Despite the doom-sayers, there continues to be very strong, innovative and vibrant
publications among the latter 20th century ranks of the Black press. Examples include the Winston-Salem,
North Carolina Chronicle, an award winning journal and envy of many mainstream
newspapers; the colorful and attractively designed Miami, Florida Times; and the St.
Louis, Missouri American, whose publisher, Dr. Donald Suggs, has shown how profitable
and editorially respectable a free circulation organ can be. In 1995 the Indianapolis,
Indiana Recorder observed its 100th anniversary and the Dallas, Texas Weekly
earned critical acclaim for its special editions examining the problems and proposing
solutions to the prevalence of youth gangs and crack cocaine in its community. Said Ernest
Pitt, publisher of the Winston-Salem Chronicle in a 1989 interview, Black
newspapers can stay competitive in the foreseeable future because economically
"Were in a gold mine with the lights out."2
As the Negro press began celebration of its 170th anniversary, it could report increased membership in NNPA over the span of the 1990s with more than 200 publications on its rolls. Because not all Black newspapers are NNPA members, it was estimated in 1995 that more than 300 Negro-owned papers were being published in the United States at the time.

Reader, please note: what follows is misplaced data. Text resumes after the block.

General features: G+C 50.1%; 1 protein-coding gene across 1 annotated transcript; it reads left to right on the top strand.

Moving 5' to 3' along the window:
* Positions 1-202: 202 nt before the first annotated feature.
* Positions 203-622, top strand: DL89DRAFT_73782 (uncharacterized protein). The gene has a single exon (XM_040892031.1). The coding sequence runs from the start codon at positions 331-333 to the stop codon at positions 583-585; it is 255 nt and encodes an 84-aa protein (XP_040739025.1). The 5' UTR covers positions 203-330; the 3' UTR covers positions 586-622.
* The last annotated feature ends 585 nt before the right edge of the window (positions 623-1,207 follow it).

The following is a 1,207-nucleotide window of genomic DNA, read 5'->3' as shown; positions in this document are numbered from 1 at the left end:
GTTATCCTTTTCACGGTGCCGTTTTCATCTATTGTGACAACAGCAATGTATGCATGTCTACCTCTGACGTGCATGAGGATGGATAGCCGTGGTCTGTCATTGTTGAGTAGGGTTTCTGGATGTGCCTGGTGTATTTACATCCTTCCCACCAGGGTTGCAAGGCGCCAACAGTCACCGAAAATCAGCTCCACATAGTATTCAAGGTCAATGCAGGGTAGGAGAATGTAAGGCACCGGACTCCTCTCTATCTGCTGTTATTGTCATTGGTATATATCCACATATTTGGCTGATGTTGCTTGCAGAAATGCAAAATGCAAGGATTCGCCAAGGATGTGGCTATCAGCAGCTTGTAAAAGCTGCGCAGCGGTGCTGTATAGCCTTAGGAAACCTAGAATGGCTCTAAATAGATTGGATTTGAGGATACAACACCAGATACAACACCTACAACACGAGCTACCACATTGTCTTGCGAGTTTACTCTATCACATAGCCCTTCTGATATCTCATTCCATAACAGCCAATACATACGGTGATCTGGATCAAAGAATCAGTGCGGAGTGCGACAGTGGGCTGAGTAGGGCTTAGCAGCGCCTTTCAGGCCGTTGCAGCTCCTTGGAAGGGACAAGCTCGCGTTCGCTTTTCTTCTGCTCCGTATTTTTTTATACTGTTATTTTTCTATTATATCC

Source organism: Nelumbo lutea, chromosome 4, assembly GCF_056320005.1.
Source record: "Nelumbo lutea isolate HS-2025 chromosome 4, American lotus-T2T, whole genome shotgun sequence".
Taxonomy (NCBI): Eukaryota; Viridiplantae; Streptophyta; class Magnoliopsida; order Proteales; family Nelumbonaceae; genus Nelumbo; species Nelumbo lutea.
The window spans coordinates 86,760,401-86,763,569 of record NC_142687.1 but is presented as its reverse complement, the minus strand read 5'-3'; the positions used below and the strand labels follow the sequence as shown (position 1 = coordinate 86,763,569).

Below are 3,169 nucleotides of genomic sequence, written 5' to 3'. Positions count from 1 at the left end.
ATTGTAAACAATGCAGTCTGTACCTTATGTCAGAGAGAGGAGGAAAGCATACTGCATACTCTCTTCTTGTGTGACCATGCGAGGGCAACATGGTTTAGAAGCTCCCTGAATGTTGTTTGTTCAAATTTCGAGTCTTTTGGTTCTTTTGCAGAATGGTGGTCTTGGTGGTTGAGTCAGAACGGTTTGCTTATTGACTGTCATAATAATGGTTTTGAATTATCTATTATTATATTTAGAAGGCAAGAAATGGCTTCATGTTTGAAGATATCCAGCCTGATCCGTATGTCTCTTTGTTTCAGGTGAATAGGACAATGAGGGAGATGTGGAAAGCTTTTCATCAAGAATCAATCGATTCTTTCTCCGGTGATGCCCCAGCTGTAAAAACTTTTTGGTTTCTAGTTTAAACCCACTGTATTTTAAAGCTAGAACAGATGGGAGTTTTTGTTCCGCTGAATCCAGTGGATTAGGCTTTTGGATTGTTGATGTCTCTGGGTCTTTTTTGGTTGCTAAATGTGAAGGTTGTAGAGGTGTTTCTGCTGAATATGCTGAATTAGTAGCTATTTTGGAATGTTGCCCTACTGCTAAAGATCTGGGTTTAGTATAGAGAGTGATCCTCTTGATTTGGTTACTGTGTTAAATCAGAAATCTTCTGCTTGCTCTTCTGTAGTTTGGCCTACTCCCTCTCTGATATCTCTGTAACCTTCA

In the early 1970s Eustace Gay, then an elder statesmen of the Black press, "could foresee no time in the immediate future when the Negro...will be able to get along without a Press dedicated to his peculiar needs...." Even more infinite was the prospect pictured by Elizabeth Murphy Moss, a contemporary of Gays who was vice president and treasurer of the Afro-American Newspapers: "There is and always will be a need for Black news media..." Robert E. Johnson, late executive editor of Jet magazine, who died in 1995, once put it another way: "As long as there are Black people, there is still a place for Black journalism in this country."
Writing in 1994 in "Milestones in Black Newspaper Research,"3 a publication on the status of the Black press, Robert W. Bogle, then president of NNPA declared:
To paraphrase Mark Twain, rumors of our demise have been greatly exaggerated. The Black press is very much alive and well. Though we are struggling with issues facing all newspapers, our reason for being remains strong. And we have not waivered in our commitment to our readers. We plan to continue to serve the African American communities around the nation with the information that helps them survive and prosper in a dynamic society.